OCCUPIED JERUSALEM â€” Israel’s most respected TV news anchor took a firm stand against Israeli settlers and occupation that could sway public opinion much as his US counterpart did on the Vietnam war nearly 40 years ago.
For four decades, Haim Yavin has anchored the evening news on Israel’s public TV channel, building an image as a dispassionate reporter. On Tuesday, for the first time, he dropped his mask, screening the first of his five-part series of documentaries, coming down hard against Israel’s occupation of the West Bank and its treatment of Palestinians.
â€œThe Land of the Settlers,â€ prompted a call from settler leaders for Yavin’s dismissal.
When CBS-TV icon Walter Cronkite returned from a 1968 reporting trip to Vietnam and told his viewers in an editorial comment that the United States could not win the war, then-US President Lyndon B. Johnson observed that if he had lost Cronkite, he had lost middle America.
Similarly, Yavin’s stand could mark a watershed in how his nation views its four-decade rule over the Palestinians.
Yavin, a founder of Israel’s public TV station in 1968, is known here as â€œMr TVâ€ and commands considerable respect. Rarely have settlers been portrayed as harshly by Israel’s mainstream media as in Yavin’s documentary, filmed with his hand-held video camera and interspersed with his commentary.
â€œSince 1967, we have been brutal conquerors, occupiers, suppressing another people,â€ Yavin says in the first segment, aired Tuesday, after listening to settlers insist God gave them these lands. â€œWe simply don’t view the Palestinians as human beings.â€ Yavin, 72, is taking a stand at a time of heated controversy over the settlements Israel built in the West Bank and Gaza Strip after capturing the lands in the 1967 Mideast war. Settlers, once coddled and feared by Israeli politicians, feel increasingly beleaguered. Their erstwhile patron, Prime Minister Ariel Sharon, is determined to withdraw from all 21 Gaza settlements and four in the West Bank this summer, forcing about 9,000 settlers out of their homes.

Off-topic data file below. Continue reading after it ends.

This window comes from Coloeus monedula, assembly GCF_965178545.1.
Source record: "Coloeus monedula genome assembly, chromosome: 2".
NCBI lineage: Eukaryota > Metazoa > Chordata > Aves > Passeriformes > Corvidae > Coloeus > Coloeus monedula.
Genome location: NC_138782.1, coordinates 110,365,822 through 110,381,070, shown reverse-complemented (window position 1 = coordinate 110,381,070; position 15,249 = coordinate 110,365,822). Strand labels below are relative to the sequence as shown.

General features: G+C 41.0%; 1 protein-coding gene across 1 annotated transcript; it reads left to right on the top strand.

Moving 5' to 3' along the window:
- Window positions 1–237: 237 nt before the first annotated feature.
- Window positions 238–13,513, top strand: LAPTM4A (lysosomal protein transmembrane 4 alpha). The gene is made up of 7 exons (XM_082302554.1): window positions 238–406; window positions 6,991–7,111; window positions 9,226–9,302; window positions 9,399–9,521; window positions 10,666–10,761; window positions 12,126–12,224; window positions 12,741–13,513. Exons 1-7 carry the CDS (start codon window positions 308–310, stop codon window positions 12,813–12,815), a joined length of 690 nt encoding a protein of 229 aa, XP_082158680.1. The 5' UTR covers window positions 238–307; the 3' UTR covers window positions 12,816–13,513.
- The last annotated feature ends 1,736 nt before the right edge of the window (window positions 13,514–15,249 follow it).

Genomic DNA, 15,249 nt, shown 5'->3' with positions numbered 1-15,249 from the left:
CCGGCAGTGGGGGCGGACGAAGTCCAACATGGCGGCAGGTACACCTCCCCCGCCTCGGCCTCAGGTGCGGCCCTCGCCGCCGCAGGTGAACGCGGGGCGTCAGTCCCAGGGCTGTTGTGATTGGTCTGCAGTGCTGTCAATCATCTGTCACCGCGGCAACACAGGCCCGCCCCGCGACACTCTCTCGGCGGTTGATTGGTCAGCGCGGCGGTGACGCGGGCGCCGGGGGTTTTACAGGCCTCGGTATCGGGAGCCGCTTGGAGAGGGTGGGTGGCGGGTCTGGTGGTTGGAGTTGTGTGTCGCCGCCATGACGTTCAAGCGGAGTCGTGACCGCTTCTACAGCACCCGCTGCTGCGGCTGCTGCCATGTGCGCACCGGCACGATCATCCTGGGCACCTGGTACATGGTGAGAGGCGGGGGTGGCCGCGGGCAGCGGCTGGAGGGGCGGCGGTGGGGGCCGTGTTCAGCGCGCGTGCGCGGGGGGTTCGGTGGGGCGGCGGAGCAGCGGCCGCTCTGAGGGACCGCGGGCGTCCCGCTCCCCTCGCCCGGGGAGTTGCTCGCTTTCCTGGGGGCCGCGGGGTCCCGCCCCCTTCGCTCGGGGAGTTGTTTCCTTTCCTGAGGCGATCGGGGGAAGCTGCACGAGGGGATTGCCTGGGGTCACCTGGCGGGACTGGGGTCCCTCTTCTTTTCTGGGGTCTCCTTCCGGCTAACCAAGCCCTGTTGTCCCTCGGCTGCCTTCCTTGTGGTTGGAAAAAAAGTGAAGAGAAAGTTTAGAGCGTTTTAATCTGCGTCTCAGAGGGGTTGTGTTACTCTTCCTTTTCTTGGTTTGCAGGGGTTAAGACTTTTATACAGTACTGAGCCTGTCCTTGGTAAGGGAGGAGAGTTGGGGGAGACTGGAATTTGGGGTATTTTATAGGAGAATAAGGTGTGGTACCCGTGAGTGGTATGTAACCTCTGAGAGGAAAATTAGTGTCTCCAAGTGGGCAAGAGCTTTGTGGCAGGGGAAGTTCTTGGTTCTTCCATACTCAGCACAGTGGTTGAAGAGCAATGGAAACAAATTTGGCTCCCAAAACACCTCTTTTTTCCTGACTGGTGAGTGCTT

Tom Segev, an Israeli author and social commentator, said Yavin’s middle-of-the-road reputation could influence some Israelis. â€œHe is Mr Israel, the voice of Israel, the soul of Israel, and if he comes out with this, it means that apparently a lot of people feel the same,â€ Segev said.
Yavin said he was able to keep his views out of many documentaries he had done in the past. But when the latest round of fighting increasedPalestinian suffering, he decided to take action.
He said in a telephone interview Tuesday that he believed Israelis had become more hawkish.
â€œWe have to go through a mental revolution,â€ Yavin said.
â€œThe Palestinians are a people and we have to share this land … We have to wake up from our dream.â€ In his documentary, Yavin repeatedly shows Palestinians suffering at the hands of arrogant settlers and soldiers.
In one scene, he filmed a crowded Israeli army roadblock, showing sick women and crying children waiting in the hot sun for hours. Israel set up the roadblocks at the outbreak of the current round of fighting in 2000, pointing to a need to prevent Palestinian suicide bombers and gunmen from reaching Israel.
At one point, Yavin shifted the camera towards Israeli soldiers at the checkpoints to ask why they weren’t letting the people through. â€œI look for danger in these people and I can’t find it,â€ Yavin said in the film. In another scene, settlers chased Palestinian olive pickers out of an orchard, accusing them of planning terror attacks. The scene ended with an elderly Palestinian woman asking the camera: â€œIs it forbidden for us to pick olives? Isn’t it a sin not to let us pick?â€ Settlers were outraged over the documentary, which was broadcast by the private Channel 2, rather than by Yavin’s station, Israel TV.